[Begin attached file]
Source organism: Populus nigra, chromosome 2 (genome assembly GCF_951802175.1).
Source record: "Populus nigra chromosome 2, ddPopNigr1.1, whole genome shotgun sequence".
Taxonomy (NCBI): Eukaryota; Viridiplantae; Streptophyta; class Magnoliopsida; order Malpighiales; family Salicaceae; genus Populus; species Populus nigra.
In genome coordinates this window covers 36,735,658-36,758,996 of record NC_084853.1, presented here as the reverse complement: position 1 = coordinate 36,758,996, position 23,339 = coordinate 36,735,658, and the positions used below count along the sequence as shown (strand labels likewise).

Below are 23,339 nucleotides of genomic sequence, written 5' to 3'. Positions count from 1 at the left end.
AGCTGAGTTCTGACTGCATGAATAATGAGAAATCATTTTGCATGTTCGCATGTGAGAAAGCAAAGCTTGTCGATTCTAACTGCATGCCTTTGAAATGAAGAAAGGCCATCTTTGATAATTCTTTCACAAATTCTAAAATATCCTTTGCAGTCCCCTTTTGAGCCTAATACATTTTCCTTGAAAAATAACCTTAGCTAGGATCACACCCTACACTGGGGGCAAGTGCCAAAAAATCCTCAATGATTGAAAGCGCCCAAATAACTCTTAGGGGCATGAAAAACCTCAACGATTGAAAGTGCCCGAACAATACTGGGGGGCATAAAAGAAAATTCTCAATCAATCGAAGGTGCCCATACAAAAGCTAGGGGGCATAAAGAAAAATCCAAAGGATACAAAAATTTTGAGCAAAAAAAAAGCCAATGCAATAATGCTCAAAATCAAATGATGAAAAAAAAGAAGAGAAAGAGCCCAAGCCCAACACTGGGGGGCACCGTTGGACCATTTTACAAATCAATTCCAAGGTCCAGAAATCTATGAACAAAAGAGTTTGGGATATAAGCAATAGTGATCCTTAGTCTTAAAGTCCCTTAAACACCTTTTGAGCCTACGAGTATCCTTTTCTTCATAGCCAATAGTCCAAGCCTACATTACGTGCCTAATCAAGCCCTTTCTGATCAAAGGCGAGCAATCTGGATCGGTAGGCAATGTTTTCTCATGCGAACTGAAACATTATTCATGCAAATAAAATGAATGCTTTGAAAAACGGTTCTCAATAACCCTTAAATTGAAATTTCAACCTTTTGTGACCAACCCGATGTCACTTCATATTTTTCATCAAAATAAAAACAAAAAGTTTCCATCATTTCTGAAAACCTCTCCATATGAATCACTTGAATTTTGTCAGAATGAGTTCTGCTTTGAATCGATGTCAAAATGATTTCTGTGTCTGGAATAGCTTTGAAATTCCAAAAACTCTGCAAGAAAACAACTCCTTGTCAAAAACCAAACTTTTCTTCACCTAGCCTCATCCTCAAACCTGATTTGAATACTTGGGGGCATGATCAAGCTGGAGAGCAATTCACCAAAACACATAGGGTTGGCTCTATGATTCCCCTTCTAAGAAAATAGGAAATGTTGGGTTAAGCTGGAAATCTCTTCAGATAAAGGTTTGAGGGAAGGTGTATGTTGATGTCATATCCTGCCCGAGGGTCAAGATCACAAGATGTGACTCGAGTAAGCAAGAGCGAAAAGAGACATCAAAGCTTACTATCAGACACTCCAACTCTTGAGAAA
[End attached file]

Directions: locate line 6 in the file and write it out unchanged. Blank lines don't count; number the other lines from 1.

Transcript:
AGCTGAGTTCTGACTGCATGAATAATGAGAAATCATTTTGCATGTTCGCATGTGAGAAAGCAAAGCTTGTCGATTCTAACTGCATGCCTTTGAAATGAAGAAAGGCCATCTTTGATAATTCTTTCACAAATTCTAAAATATCCTTTGCAGTCCCCTTTTGAGCCTAATACATTTTCCTTGAAAAATAACCTTAGCTAGGATCACACCCTACACTGGGGGCAAGTGCCAAAAAATCCTCAATGATTGAAAGCGCCCAAATAACTCTTAGGGGCATGAAAAACCTCAACGATTGAAAGTGCCCGAACAATACTGGGGGGCATAAAAGAAAATTCTCAATCAATCGAAGGTGCCCATACAAAAGCTAGGGGGCATAAAGAAAAATCCAAAGGATACAAAAATTTTGAGCAAAAAAAAAGCCAATGCAATAATGCTCAAAATCAAATGATGAAAAAAAAGAAGAGAAAGAGCCCAAGCCCAACACTGGGGGGCACCGTTGGACCATTTTACAAATCAATTCCAAGGTCCAGAAATCTATGAACAAAAGAGTTTGGGATATAAGCAATAGTGATCCTTAGTCTTAAAGTCCCTTAAACACCTTTTGAGCCTACGAGTATCCTTTTCTTCATAGCCAATAGTCCAAGCCTACATTACGTGCCTAATCAAGCCCTTTCTGATCAAAGGCGAGCAATCTGGATCGGTAGGCAATGTTTTCTCATGCGAACTGAAACATTATTCATGCAAATAAAATGAATGCTTTGAAAAACGGTTCTCAATAACCCTTAAATTGAAATTTCAACCTTTTGTGACCAACCCGATGTCACTTCATATTTTTCATCAAAATAAAAACAAAAAGTTTCCATCATTTCTGAAAACCTCTCCATATGAATCACTTGAATTTTGTCAGAATGAGTTCTGCTTTGAATCGATGTCAAAATGATTTCTGTGTCTGGAATAGCTTTGAAATTCCAAAAACTCTGCAAGAAAACAACTCCTTGTCAAAAACCAAACTTTTCTTCACCTAGCCTCATCCTCAAACCTGATTTGAATACTTGGGGGCATGATCAAGCTGGAGAGCAATTCACCAAAACACATAGGGTTGGCTCTATGATTCCCCTTCTAAGAAAATAGGAAATGTTGGGTTAAGCTGGAAATCTCTTCAGATAAAGGTTTGAGGGAAGGTGTATGTTGATGTCATATCCTGCCCGAGGGTCAAGATCACAAGATGTGACTCGAGTAAGCAAGAGCGAAAAGAGACATCAAAGCTTACTATCAGACACTCCAACTCTTGAGAAA